America’s next great employment crisis will likely be more serious than the COVID-19 shutdown or the Great Recession. It could possibly be worse and longer lasting than even the Great Depression. It will not be triggered by disease or a business bubble bursting. Ironically it will be caused by an unprecedented increase in productivity triggered by the increased use of robotics and artificial intelligence (I will use the acronym R/AI here for brevity). Unlike 2008 and 2020, this will not be a crisis caused by any single event. It will be a rolling series of job displacements that will eventually impact millions. The gradual nature of the job losses will likely pass largely unnoticed at first. The political party which shows it can manage this long-term crisis best will likely be dominant for the next several decades.
The Great Displacement has already begun, albeit quietly. When in Chantilly, Virginia, recently, I visited a convenience store that is totally automated. I went through the entire shopping process without interacting with a human employee. There was one human worker in the store. After finishing my purchase, I asked her what her function was, and she said that it was to help customers if they had problems with the checkout machine. Any reader who has visited Walmart recently has probably noticed that there are very few checkout lanes manned by humans. This is not accidental. Automated checkout is the wave of the future. Walmart is also reportedly looking to automate its shelf stocking functions as well.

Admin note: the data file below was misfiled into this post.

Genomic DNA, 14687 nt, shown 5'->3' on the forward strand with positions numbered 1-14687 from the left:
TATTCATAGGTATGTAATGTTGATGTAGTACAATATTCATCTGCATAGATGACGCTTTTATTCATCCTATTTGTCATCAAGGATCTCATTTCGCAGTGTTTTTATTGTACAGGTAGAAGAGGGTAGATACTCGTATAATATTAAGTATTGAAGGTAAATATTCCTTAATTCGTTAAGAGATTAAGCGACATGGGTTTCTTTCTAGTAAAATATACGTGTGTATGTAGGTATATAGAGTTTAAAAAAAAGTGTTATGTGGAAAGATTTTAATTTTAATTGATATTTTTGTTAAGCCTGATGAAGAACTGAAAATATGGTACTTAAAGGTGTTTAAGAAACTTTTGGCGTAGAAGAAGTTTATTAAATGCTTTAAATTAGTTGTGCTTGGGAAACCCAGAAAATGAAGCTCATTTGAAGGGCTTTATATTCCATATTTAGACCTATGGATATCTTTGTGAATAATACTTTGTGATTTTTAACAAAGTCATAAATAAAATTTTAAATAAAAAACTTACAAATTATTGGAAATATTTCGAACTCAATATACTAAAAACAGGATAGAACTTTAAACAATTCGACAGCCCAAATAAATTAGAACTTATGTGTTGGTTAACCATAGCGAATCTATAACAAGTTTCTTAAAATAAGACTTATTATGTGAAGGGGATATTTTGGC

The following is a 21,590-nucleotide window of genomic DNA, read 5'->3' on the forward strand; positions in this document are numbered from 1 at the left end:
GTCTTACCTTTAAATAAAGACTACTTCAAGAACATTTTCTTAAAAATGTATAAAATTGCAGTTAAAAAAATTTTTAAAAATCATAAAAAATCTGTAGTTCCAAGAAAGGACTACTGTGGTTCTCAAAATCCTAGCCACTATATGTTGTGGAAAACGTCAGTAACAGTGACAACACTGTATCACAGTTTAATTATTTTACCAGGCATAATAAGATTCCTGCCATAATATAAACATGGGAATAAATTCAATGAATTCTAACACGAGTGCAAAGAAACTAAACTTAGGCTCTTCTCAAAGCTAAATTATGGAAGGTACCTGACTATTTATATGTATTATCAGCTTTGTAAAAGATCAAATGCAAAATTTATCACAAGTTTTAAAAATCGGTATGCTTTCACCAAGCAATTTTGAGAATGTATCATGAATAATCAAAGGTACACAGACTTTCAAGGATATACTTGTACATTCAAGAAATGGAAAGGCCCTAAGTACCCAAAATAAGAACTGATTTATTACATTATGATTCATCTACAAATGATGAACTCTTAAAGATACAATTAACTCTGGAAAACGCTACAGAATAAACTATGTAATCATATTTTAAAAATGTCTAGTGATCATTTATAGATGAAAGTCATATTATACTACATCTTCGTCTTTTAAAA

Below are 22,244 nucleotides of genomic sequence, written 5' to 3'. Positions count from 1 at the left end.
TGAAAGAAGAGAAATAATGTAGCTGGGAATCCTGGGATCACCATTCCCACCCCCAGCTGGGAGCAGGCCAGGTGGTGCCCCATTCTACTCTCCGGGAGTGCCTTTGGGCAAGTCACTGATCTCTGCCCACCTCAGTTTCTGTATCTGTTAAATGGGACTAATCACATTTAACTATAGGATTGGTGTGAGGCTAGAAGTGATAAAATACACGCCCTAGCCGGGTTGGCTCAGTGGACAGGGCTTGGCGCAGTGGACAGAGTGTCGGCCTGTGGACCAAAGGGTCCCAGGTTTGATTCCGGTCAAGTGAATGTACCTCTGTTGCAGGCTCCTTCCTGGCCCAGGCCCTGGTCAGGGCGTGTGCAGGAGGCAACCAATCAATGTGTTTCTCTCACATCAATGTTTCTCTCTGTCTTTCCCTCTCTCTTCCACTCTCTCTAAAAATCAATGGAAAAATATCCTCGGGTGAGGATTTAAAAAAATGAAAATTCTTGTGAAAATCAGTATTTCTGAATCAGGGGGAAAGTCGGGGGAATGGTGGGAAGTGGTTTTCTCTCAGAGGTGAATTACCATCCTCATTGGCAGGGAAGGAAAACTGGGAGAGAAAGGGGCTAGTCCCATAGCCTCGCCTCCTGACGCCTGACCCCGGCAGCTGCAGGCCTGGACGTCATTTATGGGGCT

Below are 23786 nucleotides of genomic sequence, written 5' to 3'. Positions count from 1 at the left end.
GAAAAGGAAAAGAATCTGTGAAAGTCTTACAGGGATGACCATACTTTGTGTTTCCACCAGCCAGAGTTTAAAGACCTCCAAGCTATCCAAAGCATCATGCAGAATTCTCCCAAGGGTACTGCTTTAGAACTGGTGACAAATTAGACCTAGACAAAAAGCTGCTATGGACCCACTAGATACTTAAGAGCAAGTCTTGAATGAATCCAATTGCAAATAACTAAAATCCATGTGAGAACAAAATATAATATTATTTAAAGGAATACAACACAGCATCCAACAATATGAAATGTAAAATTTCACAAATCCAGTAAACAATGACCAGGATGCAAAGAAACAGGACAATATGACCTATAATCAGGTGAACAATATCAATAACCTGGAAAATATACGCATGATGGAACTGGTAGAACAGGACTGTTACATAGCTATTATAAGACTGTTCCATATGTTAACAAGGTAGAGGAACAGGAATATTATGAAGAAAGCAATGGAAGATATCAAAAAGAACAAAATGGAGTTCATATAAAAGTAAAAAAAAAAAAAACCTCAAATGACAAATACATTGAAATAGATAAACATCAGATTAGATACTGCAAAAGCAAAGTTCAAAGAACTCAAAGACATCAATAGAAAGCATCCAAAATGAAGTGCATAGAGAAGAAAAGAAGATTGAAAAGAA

Conservatives have a bad habit of letting the progressives come up with a solution and then trying to shoot it down. This is an opportunity to get ahead of the power curve and force the left to react.
Robots and Artificial Intelligence (AI) are not automatically interchangeable terms. A robot is a machine that can carry out tasks automatically. Robots have been around for a long time and have been on production lines for decades. Artificial Intelligence (AI) is a computer program that can replicate human decision-making. Combining the two into R/AI is relatively new, but it has made great strides in the last few years. R/AI vehicles have been the first manifestation, and the first large scale displacement of human drivers will likely be in the trucking business, particularly long-haul trucking.
R/AI does not tire, nor does it require federally mandated rest periods. It does not join unions or demand higher pay. Once R/AI is certified for autonomous operations on the open road, R/AI will be irresistible to trucking companies worldwide. To give an example of the scope of the challenge, there are approximately 3.5 million licensed commercial drivers in the country and most of them will face displacement in the next decade.
Uber, Lyft, and taxi drivers will also be on the chopping block. R/AI does not sexually harass passengers or drive distracted. Fleets of automated public transport are likely the wave of the future. Busses and subways will likely still be required to have a standby human aboard to avoid mass casualties if R/AI fails. It will not be long before taxi companies buy fleets of autonomous vehicles and run Uber and Lyft out of business. The numerical displacement estimate for humans runs in the range of 1.5 million. The impact will likely not be as severe as in trucking because most Uber and Lyft drivers have a primary career to fall back on.
Air transport will not be immune. We can expect FedEx, UPS, and Amazon as well as other companies that maintain their own aircraft fleets to fully automate by the end of the decade. As with public ground transportation, commercial airlines will probably be required to have a qualified human pilot aboard for safety reasons, but we can expect the number of the 41,600 commercial airline pilots now on duty to be reduced by at least half.